A couple of decades ago, when veg boxes were just a promising side line, I was struggling to grow cauliflowers for Sainsbury’s. The specification required a perfectly white curd 120 to 150mm in diameter. Sometimes, with the right growing conditions, we produced the right quantity on the right date; more often we didn’t. There was no market for the small, outsized or excess caulis, so most of the time the crop got ploughed back in; the whole experience was wasteful, frustrating and commercially crippling. Eventually the buyer agreed to take two smalls for one large if we packed them in a ‘bra pack’, but by the time the specifications were agreed and packaging bought, the season was over.

I am sure we appeared frustratingly amateurish with our low “fulfilment rates” compared to conventional growers, but organic production will always be less dependable when it comes to cosmetic appearance; by definition it is part of a biological process which naturally generates diversity. In organic farming the greatest source of variation comes from the availability of soluble nitrogen in the soil, which plants need to build chlorophyll and proteins. In the relatively shallow rooting zone of most horticultural crops, concentrations of nitrates and nitrites vary hugely; in a warm, healthy soil with moderate rain, when a myriad of invertebrates, bacteria and fungi are working hard at recycling organic matter, it can be higher than in conventional, fertiliser-fed soil. Conversely, in cold, poorly aerated or damaged soils or after leaching caused by heavy rain our crops can starve, stop growing, turn purple and then yellow before prematurely running to seed in a desperate final attempt to preserve their genes.

We have been watching our summer greens in France for a month while they search in vain for this elusive nitrogen. With the crop in Devon almost ready and 100mm of rain leaching away any remaining nitrogen last week, time has run out; though perfectly formed they are barely half the target weight and would undoubtedly be rejected by a supermarket. We are not Sainsbury’s though, so we cooked them up, liked the flavour and have decided to give you two or three small but perfectly formed and very tasty heads. Minus the bra pack and waste.

Guy Watson

Introducing our next recipe box guest chef… Sarah Raven

Sarah-Raven-Jonathan-BuckleySarah Raven is an authoritative and passionate gardener as well as an award winning cookery writer, best known for her sweet peas, her gardening courses, and her appearances on BBC’s Gardener’s World. She is also an outstanding seasonal cook, whose recipes and ideas for rethinking food are informed by her years as a doctor, and are inspired by the fruit and vegetables she grows at Perch Hill, her cooking and gardening school in East Sussex.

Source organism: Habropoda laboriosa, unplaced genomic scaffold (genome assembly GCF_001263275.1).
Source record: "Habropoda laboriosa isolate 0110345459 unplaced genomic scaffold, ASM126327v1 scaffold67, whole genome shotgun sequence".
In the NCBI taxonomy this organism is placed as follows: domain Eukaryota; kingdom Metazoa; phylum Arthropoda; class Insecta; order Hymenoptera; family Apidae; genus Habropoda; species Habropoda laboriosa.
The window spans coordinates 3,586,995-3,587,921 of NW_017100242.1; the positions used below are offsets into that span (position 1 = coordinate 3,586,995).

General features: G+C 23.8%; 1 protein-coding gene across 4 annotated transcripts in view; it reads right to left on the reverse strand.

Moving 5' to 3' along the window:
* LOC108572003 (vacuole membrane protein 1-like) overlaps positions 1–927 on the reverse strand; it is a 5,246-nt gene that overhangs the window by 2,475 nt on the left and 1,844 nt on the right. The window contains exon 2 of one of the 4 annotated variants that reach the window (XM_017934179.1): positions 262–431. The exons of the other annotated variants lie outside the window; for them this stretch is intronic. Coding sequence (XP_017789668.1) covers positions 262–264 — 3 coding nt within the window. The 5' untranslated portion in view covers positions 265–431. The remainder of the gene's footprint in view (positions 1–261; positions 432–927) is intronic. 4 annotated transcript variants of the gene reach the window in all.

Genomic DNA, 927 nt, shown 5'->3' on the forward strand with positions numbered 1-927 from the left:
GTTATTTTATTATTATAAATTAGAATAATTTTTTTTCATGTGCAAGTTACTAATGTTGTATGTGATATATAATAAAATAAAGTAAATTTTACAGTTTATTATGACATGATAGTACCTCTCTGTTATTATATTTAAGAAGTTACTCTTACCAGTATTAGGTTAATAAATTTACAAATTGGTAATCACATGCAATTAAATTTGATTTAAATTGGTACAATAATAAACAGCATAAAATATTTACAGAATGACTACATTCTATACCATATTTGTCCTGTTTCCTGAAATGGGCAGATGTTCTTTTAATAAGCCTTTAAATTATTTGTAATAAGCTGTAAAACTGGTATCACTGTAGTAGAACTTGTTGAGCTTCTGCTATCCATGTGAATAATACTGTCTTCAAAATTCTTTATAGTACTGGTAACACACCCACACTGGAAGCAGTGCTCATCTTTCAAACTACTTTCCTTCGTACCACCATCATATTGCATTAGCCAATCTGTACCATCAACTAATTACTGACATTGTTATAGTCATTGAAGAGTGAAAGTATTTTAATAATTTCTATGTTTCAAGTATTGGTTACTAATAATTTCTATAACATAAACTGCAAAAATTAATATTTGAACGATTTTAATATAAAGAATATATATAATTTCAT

“I want every dish I eat to look good, be good to eat and do me good. If you go about it the right way, you can eat wonderful food which also has a positive effect on your health, and makes you live longer and feel better,” Sarah explains.


The recipes featured in our new recipe boxes come from Sarah’s new cook book, Good Good Food, which is full of wholesome recipes with an emphasis on using fresh, seasonal ingredients and getting creative with fruit and veg – a good match with our own approach to food.

“I love the whole philosophy of Riverford; farm-grown organic food, supplied as directly as possible from the field to the customers’ plates. That’s what food should be about and the fresher the food, the more nutrition it has in it too.” says Sarah.

As well as being an inspirational teacher, Sarah also writes on gardening for The Telegraph, Country Living, Gardeners’ World Magazine in addition to her own award-winning gardening and cookery books.

Recipes featured in Riverford’s Sarah Raven recipe boxes are:
Tomato and Poppy Seed Tart, Sangria Chicken, Shaksuka with Chickpeas, Sweet and Sour Vegetable Curry, Chicken Puttanesca and Summer Veg Stir Fry.

Each box contains three recipes for two, and the contents will alternate each week, so you can try them all! Keep an eye out for our Sarah Raven competition on social media too.

The boxes are available to order from the 18th of June for delivery from the 20th June – 15th July. You can order online at or by calling the farm on 01803 227 227.

To find out more about Sarah Raven, visit

Guy’s News: Waste in the Right Place

Objective, measurable specifications are the holy grail of quality control, but whether teaching children, breeding cows or growing veg, focussing on the measurable risks losing the subjective; in our case, that’s flavour. What percentage of a broad bean must be beans? How many spots are acceptable in a chard leaf? These issues can be quantified and do matter, but so does flavour and the excitement of irregularity as evidence of the wilder side of food.

Of course it is your opinion that really counts and if here on the farm, I reckon most of you (like me) would let the borderline veg through; we all hate food waste, especially when it is so obvious how much work has gone into growing it. Yet in the kitchen, when harassed after a hard day’s work and trying to get dinner on the table, many of you are understandably less forgiving. It is a narrow line. I am determined never to be like the supermarket buyers I once loathed; it is up to us to encourage you to focus on culinary rather than cosmetic quality, and occasionally even to argue for tolerance from a producer’s and environmental point of view, so long as we don’t tip over into arrogance.

Our environmental work with Exeter University a few years back suggested 85% of the carbon footprint of our veg is clocked up after leaving the field. While some of you would embrace turnip tops and scarred outer lettuce leaves, many do not, so we’ve learned it is best to leave the trimmings in the fields where they contribute to soil fertility; picking, packing, cooling and transporting them just to add to your household waste may be well-meaning, but it is misguided. Those of you that have been with us for many years will have noticed that our veg is trimmed more and is cleaner; it is a progression that I have sometimes resisted but mostly I have been wrong. Our quality control team have done a great job in driving up standards and getting the waste in the right place. There have been occasional suggestions of compromise (even sell-out) but I would argue it is more like pragmatic common sense. The critical thing is that we keep tasting, arguing and valuing the subjective as well as the measurable.